When a person receives a prison sentence for committing a crime, his or her spouse cannot file for divorce simply on the grounds of his or her spouse’s incarceration. However, the length of the other spouse’s sentence may be grounds for divorce. If a spouse’s prison term is two years or longer, the other spouse may file for divorce on the grounds of imprisonment. Other qualifying factors exist, as well. If your spouse recently entered prison and you are uncertain about the future of your marriage or simply want a divorce, contact a reliable and experienced divorce attorney as soon as possible.
Divorcing an Incarcerated Spouse in PA
Pennsylvania law allows a spouse to pursue a divorce on the grounds of irretrievable breakdown of the marriage or mutual consent, which simply describes both spouses agreeing to end their marriage. In such a case, the court will generally allow the divorce to proceed without a hearing, but the couple must separate for two years or more. The same statute applies to a divorce on the grounds of irretrievable breakdown. Once the two years pass, the couple can finalize the divorce 90 days after filing.
Other grounds may allow a spouse to file a divorce sooner than two years after separating. These conditions include:
- Willful and malicious desertion. This describes one spouse knowingly leaving the other with no intention of returning.
- Cruel and barbarous treatment. This applies to verbal, physical, and sexual abuse of a spouse. It may also apply to intimidation, isolation, wrongful imprisonment, or harassment.
- Endangering the life of the innocent spouse or the couple’s children. This may apply to situations involving drugs, violent crimes, or the incarcerated spouses’ proclivity toward violence.
- Knowingly engaging in an extramarital affair is an acceptable reason for filing a fault-based divorce in Pennsylvania.
- Bigamy, or marrying someone while legally married to another person, is also grounds for a fault-based divorce.
- Intolerable and burdensome indignities inflicted by the other spouse. This may apply to several situations, such as financial damage caused by an incarcerated spouse, isolation from social groups or community activities, stalking, harassment, and any other acts that cause emotional harm to the other spouse or damage his or her reputation or standing within a community.
Regardless of the grounds the innocent spouse pursues for divorce, inmates have the right of service of process and can receive divorce papers in prison. If the incarcerated spouse does not object to the divorce, he or she may simply agree in writing and start the filing process. In a contentious divorce, the other spouse may face a long road of hearings and other legal proceedings as required, and this can be a very time-consuming process with an incarcerated spouse who has somewhat limited access to legal services.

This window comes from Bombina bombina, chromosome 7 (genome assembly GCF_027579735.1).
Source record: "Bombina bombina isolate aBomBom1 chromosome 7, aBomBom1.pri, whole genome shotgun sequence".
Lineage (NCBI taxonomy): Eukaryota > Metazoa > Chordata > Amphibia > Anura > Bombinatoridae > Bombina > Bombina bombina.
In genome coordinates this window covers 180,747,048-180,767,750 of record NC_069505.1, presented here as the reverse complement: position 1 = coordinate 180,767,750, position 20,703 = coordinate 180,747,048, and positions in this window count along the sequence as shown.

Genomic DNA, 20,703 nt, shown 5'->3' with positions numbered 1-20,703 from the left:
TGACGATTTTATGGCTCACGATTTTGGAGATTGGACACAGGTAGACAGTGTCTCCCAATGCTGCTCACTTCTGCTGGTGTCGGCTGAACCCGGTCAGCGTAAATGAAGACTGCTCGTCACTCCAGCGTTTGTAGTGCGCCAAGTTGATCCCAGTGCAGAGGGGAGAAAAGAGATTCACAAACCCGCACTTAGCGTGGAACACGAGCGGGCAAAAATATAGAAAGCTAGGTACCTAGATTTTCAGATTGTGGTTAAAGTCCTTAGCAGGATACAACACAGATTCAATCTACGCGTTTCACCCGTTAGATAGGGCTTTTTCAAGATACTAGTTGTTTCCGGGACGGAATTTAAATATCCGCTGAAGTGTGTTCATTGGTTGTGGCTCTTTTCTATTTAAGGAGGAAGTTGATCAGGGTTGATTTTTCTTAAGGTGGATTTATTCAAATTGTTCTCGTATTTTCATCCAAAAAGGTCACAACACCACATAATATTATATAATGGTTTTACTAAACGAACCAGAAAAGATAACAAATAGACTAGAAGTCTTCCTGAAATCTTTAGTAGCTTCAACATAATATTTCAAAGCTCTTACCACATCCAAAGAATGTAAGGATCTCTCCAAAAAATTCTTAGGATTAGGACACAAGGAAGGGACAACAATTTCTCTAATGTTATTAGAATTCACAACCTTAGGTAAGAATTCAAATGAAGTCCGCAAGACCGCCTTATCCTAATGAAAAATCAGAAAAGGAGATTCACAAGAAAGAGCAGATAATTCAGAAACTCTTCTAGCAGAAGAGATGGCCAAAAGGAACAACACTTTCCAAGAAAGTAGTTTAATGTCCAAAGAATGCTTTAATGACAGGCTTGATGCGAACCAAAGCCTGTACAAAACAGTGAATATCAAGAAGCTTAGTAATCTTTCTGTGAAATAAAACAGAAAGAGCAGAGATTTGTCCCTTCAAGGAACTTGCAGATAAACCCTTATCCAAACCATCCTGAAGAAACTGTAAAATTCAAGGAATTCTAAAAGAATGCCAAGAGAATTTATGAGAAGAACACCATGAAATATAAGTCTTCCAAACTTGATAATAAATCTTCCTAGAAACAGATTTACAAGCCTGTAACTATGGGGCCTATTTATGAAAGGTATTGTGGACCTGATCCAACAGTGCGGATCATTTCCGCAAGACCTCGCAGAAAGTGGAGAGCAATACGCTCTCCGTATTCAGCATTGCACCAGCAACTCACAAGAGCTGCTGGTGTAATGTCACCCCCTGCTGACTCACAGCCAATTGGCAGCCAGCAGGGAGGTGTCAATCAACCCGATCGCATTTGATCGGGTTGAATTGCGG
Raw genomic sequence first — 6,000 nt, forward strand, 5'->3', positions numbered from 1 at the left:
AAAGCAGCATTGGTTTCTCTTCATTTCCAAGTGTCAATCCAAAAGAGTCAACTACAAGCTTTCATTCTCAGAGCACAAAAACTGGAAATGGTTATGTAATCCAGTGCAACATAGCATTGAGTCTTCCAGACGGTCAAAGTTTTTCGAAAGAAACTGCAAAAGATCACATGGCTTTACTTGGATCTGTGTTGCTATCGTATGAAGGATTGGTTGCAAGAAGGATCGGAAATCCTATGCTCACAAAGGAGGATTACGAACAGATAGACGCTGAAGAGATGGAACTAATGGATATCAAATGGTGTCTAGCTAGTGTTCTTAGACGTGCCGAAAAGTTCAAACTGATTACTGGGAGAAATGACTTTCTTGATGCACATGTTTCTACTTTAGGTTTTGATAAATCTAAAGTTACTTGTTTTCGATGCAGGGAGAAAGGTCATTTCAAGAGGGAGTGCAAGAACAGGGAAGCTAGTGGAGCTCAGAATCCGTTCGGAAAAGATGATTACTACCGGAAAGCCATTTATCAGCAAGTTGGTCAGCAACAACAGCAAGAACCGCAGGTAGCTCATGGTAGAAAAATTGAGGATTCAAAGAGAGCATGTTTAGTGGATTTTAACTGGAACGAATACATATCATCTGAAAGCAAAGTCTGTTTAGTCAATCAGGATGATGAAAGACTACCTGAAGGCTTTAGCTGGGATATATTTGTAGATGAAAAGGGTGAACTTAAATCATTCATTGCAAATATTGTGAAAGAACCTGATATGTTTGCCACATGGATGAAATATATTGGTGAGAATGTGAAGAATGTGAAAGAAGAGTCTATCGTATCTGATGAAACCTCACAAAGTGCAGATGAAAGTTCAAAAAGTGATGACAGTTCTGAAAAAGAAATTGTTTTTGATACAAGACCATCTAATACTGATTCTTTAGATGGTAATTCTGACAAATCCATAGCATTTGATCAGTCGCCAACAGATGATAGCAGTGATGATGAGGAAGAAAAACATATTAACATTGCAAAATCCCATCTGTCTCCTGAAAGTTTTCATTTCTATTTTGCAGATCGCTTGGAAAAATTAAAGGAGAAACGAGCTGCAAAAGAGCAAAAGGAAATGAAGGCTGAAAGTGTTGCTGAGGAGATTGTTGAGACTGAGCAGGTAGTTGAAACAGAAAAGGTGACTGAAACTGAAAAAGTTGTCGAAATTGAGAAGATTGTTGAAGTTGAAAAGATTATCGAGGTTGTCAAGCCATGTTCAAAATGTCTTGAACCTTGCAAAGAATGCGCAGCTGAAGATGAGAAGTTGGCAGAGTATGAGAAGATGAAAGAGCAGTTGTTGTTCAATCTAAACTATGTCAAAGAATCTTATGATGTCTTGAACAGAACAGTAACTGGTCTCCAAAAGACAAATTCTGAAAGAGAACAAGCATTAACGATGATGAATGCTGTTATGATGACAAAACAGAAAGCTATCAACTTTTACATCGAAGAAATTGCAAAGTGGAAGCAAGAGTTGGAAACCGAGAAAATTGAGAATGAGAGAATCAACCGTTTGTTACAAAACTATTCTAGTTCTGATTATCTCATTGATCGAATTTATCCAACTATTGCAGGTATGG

Options for Incarcerated Spouses
A spouse in prison will have access to divorce papers and other legal filing materials from the prison library. It’s possible for an incarcerated spouse to file for divorce from prison as well. Doing so requires filling out the appropriate paperwork and consulting with the prison’s legal counselor. In some cases, a prisoner may attend divorce hearings in person or may do so by phone if leaving the prison is not an option.
It’s important to remember that there is no way to legitimately stop a divorce if one spouse truly wants it. An incarcerated spouse may make the process more difficult and time-consuming by being uncooperative, but the petitioning spouse will be able to request a default judgment after enough time passes without a resolution or cooperation from the incarcerated spouse. If the incarcerated spouse agrees to the divorce but disagrees on elements of the divorce agreement, then the legal process can take longer until the spouses resolve their differences and reach a mutually agreeable solution.
Handling any type of divorce can be complex and stressful, and having a spouse in prison can add to the confusion and stress. If you have a spouse in prison and want a divorce, speak with an experienced divorce attorney in West Chester as soon as possible to start discussing your options.